Mobile Devices, VoIP and VPNs

Carl Weinschenk

Virtual Private Networks are mainstays of remote security. Great efforts must be made to enable VPNs to accommodate increasingly demanding real-time IP-based applications.

 

This week, NetMotion Wireless said version 8 of its Mobility XE VPN, which is designed for Windows, now supports VoIP. TechWorld reports that packet-loss recovery, compression and othe techniques enable the VPN to work fast enough to support real-time applications. The VPN can switch calls between the wide-area network (WAN) and a Wi-Fi network.

 

NetMotion is not alone in making its VPN suitable for remote devices, of course. Late last month, for instance, Check Point Software said that its VPN-1 product supported the iPhone. InfoWorld reports that the VPN does this through the Apple device's Layer 2 Transport Protocol (L2TP). No other software is needed, the story says.

 

This is a nice VoIP-News backgrounder on the overall issue of VoIP security, with a look at where VPNs fit in. VoIP calls are vulnerable during setup and as the data flows. VPNs are one option for shoring up these vulnerable spots. Gateway-to-gateway traffic is encrypted using the VPN's built-in tools. This protection is automatic and extends to mobile devices. The writer does a good job of describing the overall state of VoIP security.

 

This Computerworld blog also looks at VoIP VPNs in a larger context. In this case, it's a reaction to Avaya's Unified Communications for Small Business family. The writer says a key advantage of this type of system in general (and the Avaya product in particular) is the ability to use home and cell phones as an extension in the office network. The writer notes that Avaya's built-in VPN client automatically creates an encrypted link to the office. Many home routers have this capability, but it requires expertise that home users generally don't have. VoIP.com describes the challenges to using VoIP over a VPN in straightforward language. One problem facing all users -- not just those seeking a VoIP connection -- is that Network Address Translation (NAT) approaches used to extend the pool of available addresses and mask the corporate network make it difficult for the connection to be completed. The writer discusses how that hurdle is cleared. A problem that is more specific to VoIP and real-time protocols is that encryption requires the system to do more work and, for this reason, can stretch things to the point that quality is impacted.



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Jun 11, 2008 5:11 AM Amber Fenster Amber Fenster  says:
I am new to this site but feel this as good as anywhere to post the recent frustration I personally have encountered with 2 of LG designed phones and lack of durability. I pulled out an older model LG when I was with Sprint and what a difference. I am now with Verizon and the phones by todays standards compared to that of just 2-3 years ago is amazing. The quality of the newer phones is so poor. I have had to replace 2 models of LG twice making a total of 4 phones in less than a year. The 8300 is a sturdier phone but the charging port would become loose or the charger end would break off. Much to easily for my needs. I am a woman with some disabilities so I can't imagine a younger me or a man that is harder on equipment than I am. The sound was good, speaker-phone was ok but if you put all the features to the test it did not impress me. The outer speakers if exposed to the slightest humidity would then crackle like a broken eardrum. The voice recognition software was better than the supposed UPGRADE phone now the LG 8350. This newer phone is a total waste of molding and plastic put into any field for my basic needs. The speakerphone has a definite design flaw as that if you are holding the phone, which most of the people I know do when on the phone or even set down, will reverb like if you were speaking into a microphone when your mouth is too close. I had my hand right by the speakers which are located on the back of the phone. Both were brand new devices both performed the same way. As far as the software for voice recognition you may as well not list it as a feature it is so usless. The camera is also second rate compared to the 8300. I am so frustrated. Anyone with the 2 year contract that has the get new in 2. Expect to have to pay for an early upgrade. This phone did not last 2 days per device, never mind 2 years. I need a phone with a nice loud ringer that is durable. That has good vr software and a decent speaker phone. If anyone has info that could help direct me I am still looking. The staff at Verizon have been bar none, the best customer service folks in my book it's just their phone selections in my humble opinion, are either poorly made or too expenive. Thanks Reply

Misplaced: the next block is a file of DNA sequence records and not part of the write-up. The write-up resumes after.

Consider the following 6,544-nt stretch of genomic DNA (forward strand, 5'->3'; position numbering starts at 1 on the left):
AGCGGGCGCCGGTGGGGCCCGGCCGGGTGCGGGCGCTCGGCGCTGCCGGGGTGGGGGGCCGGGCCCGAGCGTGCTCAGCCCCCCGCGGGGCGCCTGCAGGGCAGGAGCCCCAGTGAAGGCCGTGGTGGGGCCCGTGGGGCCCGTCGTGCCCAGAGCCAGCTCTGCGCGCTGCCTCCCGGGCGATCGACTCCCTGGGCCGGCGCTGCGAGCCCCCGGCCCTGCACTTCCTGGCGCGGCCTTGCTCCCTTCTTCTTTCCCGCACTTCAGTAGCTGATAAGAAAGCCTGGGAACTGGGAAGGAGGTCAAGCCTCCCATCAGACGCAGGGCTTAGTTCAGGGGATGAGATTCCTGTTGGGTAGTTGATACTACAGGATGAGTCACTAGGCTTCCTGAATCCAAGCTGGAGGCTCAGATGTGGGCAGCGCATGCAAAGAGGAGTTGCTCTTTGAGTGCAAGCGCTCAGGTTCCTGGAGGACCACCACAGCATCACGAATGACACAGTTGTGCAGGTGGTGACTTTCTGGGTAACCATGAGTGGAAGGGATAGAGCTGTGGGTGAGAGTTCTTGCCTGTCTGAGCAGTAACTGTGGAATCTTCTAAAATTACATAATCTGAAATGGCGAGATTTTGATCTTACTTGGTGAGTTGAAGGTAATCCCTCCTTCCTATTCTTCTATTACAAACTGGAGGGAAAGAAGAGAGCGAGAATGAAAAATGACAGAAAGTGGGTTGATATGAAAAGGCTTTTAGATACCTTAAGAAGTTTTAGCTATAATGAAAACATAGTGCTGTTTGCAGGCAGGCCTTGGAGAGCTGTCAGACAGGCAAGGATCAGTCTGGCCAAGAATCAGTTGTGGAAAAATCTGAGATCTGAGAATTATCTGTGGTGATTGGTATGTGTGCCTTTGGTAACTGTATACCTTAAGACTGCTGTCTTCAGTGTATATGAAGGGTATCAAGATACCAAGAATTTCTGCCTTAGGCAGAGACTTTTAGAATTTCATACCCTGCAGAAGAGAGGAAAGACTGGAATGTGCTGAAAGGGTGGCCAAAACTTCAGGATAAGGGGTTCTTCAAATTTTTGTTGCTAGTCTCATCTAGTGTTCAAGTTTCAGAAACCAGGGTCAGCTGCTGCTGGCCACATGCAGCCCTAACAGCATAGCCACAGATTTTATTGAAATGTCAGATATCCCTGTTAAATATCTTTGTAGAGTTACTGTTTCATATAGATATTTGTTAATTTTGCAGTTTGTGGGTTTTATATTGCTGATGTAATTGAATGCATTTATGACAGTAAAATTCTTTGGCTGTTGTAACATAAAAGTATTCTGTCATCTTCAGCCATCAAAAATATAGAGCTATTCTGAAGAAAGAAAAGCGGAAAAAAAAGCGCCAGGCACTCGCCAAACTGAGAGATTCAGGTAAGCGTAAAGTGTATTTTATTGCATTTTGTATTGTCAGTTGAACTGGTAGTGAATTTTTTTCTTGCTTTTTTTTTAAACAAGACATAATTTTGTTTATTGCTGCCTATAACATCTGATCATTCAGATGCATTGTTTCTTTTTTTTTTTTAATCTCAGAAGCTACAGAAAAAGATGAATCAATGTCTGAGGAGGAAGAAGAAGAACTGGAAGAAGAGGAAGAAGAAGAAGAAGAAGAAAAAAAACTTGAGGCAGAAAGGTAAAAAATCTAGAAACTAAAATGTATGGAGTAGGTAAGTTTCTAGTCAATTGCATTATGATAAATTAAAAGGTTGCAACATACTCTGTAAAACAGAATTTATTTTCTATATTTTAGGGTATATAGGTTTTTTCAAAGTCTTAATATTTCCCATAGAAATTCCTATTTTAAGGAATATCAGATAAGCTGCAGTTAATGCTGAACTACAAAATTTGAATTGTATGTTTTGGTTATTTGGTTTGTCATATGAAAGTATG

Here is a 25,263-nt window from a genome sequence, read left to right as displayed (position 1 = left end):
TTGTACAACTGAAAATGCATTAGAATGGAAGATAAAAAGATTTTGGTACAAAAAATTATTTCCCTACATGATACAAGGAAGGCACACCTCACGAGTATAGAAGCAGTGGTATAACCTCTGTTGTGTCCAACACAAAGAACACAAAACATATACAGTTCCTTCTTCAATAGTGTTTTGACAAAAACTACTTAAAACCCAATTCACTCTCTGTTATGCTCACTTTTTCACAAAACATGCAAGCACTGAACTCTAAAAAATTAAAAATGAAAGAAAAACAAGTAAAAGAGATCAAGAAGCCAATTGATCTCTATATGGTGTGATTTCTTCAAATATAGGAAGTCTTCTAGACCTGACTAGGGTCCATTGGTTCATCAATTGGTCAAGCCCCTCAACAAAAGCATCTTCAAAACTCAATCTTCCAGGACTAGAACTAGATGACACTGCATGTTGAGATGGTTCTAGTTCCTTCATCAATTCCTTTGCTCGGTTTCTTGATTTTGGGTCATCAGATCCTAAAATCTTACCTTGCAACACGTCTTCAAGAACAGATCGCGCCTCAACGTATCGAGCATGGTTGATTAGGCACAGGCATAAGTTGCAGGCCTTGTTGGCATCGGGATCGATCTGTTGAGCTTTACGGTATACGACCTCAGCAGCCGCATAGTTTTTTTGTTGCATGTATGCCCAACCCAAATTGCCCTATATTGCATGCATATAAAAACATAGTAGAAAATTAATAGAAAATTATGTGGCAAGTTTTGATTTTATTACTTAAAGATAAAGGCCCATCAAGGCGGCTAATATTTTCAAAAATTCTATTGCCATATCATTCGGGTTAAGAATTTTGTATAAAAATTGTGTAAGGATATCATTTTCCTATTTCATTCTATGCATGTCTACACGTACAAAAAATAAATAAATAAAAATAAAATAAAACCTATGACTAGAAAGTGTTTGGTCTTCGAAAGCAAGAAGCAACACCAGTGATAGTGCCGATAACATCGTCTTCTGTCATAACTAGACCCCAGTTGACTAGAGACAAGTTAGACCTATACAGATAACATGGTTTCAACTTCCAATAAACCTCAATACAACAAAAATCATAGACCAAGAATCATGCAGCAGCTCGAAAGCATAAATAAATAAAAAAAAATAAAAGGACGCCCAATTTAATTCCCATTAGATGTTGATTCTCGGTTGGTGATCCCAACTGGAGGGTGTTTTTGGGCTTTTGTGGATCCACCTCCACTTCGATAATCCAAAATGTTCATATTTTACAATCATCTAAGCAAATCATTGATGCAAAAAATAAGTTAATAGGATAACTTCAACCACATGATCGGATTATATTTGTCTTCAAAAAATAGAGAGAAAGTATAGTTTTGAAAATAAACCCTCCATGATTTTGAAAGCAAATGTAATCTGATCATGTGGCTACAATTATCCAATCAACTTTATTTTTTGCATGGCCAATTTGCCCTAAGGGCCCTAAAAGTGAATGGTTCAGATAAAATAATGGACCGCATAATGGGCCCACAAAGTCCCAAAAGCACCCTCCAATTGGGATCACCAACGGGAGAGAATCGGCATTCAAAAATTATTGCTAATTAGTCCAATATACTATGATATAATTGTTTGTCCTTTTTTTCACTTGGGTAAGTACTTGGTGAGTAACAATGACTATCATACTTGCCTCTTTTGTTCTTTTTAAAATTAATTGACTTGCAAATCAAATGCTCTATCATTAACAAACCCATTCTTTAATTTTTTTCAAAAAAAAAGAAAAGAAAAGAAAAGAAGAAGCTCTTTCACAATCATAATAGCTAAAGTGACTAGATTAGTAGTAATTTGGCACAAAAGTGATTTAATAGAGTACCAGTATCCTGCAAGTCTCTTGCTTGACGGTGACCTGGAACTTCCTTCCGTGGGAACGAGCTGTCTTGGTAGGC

Feb 10, 2009 1:41 AM usa vpn usa vpn  says:

The quality of the newer phones is so poor.  I have had to replace 2 models of LG twice making a total of 4 phones in less than a year.  The 8300 is a sturdier phone but the charging port would become loose or the charger end would break off.  Much to  easily for my needs.  I am a woman with some disabilities so I can't imagine a younger me or a man that is harder on equipment than I am.  The sound was good, speaker-phone was ok but if you put all the features to the test it did not impress me.

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